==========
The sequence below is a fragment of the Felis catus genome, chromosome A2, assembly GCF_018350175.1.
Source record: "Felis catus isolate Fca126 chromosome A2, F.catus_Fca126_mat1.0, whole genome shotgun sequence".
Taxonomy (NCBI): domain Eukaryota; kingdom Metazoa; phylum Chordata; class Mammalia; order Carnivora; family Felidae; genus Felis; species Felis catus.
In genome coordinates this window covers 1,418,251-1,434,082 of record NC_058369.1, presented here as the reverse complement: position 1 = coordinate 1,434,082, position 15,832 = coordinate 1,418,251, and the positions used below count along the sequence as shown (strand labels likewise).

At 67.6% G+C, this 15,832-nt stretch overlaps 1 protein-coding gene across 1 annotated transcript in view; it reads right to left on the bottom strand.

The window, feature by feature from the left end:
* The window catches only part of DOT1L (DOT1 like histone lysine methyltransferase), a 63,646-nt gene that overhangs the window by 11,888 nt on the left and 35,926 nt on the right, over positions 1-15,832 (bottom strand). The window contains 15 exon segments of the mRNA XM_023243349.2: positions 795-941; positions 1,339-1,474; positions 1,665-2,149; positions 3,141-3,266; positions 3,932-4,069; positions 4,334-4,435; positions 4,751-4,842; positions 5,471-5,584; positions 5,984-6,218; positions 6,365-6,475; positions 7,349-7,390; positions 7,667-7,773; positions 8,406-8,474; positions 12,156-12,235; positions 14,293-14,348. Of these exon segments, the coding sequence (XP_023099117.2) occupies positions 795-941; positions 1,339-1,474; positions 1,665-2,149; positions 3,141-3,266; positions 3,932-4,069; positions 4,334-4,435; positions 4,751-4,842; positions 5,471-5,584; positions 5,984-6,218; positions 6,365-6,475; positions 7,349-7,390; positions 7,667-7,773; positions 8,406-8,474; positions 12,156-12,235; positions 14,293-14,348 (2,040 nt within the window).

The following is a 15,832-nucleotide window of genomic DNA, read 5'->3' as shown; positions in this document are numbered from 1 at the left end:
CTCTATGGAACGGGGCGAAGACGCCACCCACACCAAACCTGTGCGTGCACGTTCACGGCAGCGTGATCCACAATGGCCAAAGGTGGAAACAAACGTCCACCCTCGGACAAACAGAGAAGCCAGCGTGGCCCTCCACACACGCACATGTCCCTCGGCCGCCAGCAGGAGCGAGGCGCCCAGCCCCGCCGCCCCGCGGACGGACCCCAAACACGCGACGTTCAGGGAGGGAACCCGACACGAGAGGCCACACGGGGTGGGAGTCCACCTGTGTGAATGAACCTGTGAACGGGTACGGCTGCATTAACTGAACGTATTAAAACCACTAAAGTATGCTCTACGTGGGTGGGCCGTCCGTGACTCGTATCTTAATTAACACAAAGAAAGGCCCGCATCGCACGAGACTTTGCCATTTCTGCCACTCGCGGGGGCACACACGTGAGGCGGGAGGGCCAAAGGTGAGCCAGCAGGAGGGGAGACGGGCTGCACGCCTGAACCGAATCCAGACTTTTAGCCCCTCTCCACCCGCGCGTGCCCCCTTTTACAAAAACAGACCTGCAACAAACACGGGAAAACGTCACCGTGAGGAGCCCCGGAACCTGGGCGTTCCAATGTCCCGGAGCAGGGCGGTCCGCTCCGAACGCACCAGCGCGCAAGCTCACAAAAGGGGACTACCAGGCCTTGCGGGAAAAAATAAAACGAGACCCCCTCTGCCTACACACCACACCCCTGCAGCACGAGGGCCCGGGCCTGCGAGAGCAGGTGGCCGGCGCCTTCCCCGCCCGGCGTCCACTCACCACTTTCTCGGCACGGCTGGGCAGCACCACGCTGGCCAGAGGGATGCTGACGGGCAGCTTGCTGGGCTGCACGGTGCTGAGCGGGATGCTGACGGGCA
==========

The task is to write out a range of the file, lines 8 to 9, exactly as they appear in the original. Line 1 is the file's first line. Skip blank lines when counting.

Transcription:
The following is a 15,832-nucleotide window of genomic DNA, read 5'->3' as shown; positions in this document are numbered from 1 at the left end:
CTCTATGGAACGGGGCGAAGACGCCACCCACACCAAACCTGTGCGTGCACGTTCACGGCAGCGTGATCCACAATGGCCAAAGGTGGAAACAAACGTCCACCCTCGGACAAACAGAGAAGCCAGCGTGGCCCTCCACACACGCACATGTCCCTCGGCCGCCAGCAGGAGCGAGGCGCCCAGCCCCGCCGCCCCGCGGACGGACCCCAAACACGCGACGTTCAGGGAGGGAACCCGACACGAGAGGCCACACGGGGTGGGAGTCCACCTGTGTGAATGAACCTGTGAACGGGTACGGCTGCATTAACTGAACGTATTAAAACCACTAAAGTATGCTCTACGTGGGTGGGCCGTCCGTGACTCGTATCTTAATTAACACAAAGAAAGGCCCGCATCGCACGAGACTTTGCCATTTCTGCCACTCGCGGGGGCACACACGTGAGGCGGGAGGGCCAAAGGTGAGCCAGCAGGAGGGGAGACGGGCTGCACGCCTGAACCGAATCCAGACTTTTAGCCCCTCTCCACCCGCGCGTGCCCCCTTTTACAAAAACAGACCTGCAACAAACACGGGAAAACGTCACCGTGAGGAGCCCCGGAACCTGGGCGTTCCAATGTCCCGGAGCAGGGCGGTCCGCTCCGAACGCACCAGCGCGCAAGCTCACAAAAGGGGACTACCAGGCCTTGCGGGAAAAAATAAAACGAGACCCCCTCTGCCTACACACCACACCCCTGCAGCACGAGGGCCCGGGCCTGCGAGAGCAGGTGGCCGGCGCCTTCCCCGCCCGGCGTCCACTCACCACTTTCTCGGCACGGCTGGGCAGCACCACGCTGGCCAGAGGGATGCTGACGGGCAGCTTGCTGGGCTGCACGGTGCTGAGCGGGATGCTGACGGGCA